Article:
LOS ANGELES—For once facing a team even more short-handed than themselves, the Bulls held off a late-game surge by the Lakers Sunday afternoon, getting back to .500 for the season and finishing their six-game Western Conference road trip with a 3-3 mark after a 92-86 victory at the Staples Center.
The Bulls (25-25) jumped out to a 10-0 start against their depleted opponents—even with nine healthy players, they were less undermanned as the Lakers—with Taj Gibson (18 points, six rebounds), again starting in place of the injured Carlos Boozer, who missed his second straight game with a strained left calf, factoring in heavily, reaching double figures in scoring in the first quarter Kirk Hinrich (17 points, five assists), who remained on a minutes limit of approximately 25 per game since his return to the lineup from a right-hamstring injury.
Former league MVP Steve Nash, back in action after missing most of the season, led the way for the short-handed Lakers (18-33), who also started the likes of Robert Sacre and rookie Ryan Kelly, a second-round draft pick. That underwhelming cast of characters was unable to prevent the Bulls from taking a double-digit lead, ending the opening period with a 34-23 advantage, despite Lakers backup center Chris Kaman (27 points, 10 rebounds) making an impact off the bench.
Kaman’s strong play carried over to the second quarter, as the skilled veteran big man’s scoring and the passing ability of reserve point guard Kendall Marshall (13 points, 11 assists) led the Lakers on a 12-0 run of their own, cutting it to a single-possession game. The Bulls, buoyed by backup floor general D.J. Augustin’s (15 points, six assists) usual blend of scoring and playmaking, managed to obtain some breathing room toward the end of the first half, enabling them to maintain a 52-46 lead at the intermission, following a layup by second-string power forward Jordan Hill (15 points, nine rebounds) with 0.7 seconds remaining before halftime.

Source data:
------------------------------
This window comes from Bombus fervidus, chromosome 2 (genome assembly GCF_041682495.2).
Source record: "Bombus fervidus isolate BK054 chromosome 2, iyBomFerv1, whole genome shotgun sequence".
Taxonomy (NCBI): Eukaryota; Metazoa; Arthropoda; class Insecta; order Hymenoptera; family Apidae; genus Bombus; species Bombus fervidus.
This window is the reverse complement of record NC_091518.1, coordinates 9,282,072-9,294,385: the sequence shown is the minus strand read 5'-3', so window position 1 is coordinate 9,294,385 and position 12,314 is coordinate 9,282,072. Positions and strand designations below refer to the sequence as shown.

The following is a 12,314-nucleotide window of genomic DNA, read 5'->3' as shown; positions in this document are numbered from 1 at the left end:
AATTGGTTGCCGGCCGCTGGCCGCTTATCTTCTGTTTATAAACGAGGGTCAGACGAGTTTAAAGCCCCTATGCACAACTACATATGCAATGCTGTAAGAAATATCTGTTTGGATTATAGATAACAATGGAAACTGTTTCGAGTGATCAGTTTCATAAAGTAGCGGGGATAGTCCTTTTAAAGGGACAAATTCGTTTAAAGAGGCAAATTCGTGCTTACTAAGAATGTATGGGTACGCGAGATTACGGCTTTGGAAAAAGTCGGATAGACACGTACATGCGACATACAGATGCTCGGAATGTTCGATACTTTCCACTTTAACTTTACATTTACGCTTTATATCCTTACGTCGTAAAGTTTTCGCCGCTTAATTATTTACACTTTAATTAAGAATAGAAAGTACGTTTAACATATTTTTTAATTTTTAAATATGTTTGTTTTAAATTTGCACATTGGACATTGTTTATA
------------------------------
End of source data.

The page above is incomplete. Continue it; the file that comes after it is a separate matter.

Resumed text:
After the break, the Bulls gradually widened the gap, as All-Star center Joakim Noah (18 points, 13 rebounds) started to come alive offensively, complementing his typically solid showing on the glass. The Bulls built a comfortable double-digit cushion through their scoring balance and buckling down on the defensive end of the floor.
Heading into the final stanza, the Bulls had firmly regained their footing and were ahead by a 77-62 margin, their prospects to hold on to the lead improved by Nash’s injury-related departure from the contest, as well as Mike Dunleavy Jr. also making offensive contributions.
The Lakers scored the first five points of the fourth quarter, prompting Bulls head coach Tom Thibodeau to put a halt to the proceedings, after which the deficit was immediately trimmed to single digits, despite whatever adjustments were made in the timeout. The reserve trio of Hill, Kaman and Marshall made its presence felt, but Noah kept the Bulls afloat and a tough layup by Jimmy Butler, who had struggled with his shot all day, put the Bulls up, 86-76, as the game entered its stretch run.
Here, the Lakers looked to seize the momentum, as the celebrity-dotted crowd, perhaps now fully engaged after a Saturday night in Hollywood, offered up its fervent support, getting behind the home team as they made it a two-possession game with under two minutes to play. A Steve Blake steal, one of the Bulls’ 14 turnovers in the contest, led to a Wesley Johnson fast-break dunk and the lead was narrowed to 88-84 with 48.3 seconds on the clock, leading to Thibodeau calling a timeout.
Augustin missed a jumper, but redeemed himself with a steal on the other end, then knocked down a pair of free throws with 21.1 seconds remaining and successfully converted a final trip to the foul line with 9.3 seconds to go, enabling the Bulls to hold off the Lakers’ late charge and return to Chicago for their final two home games before the All-Star break on a positive note.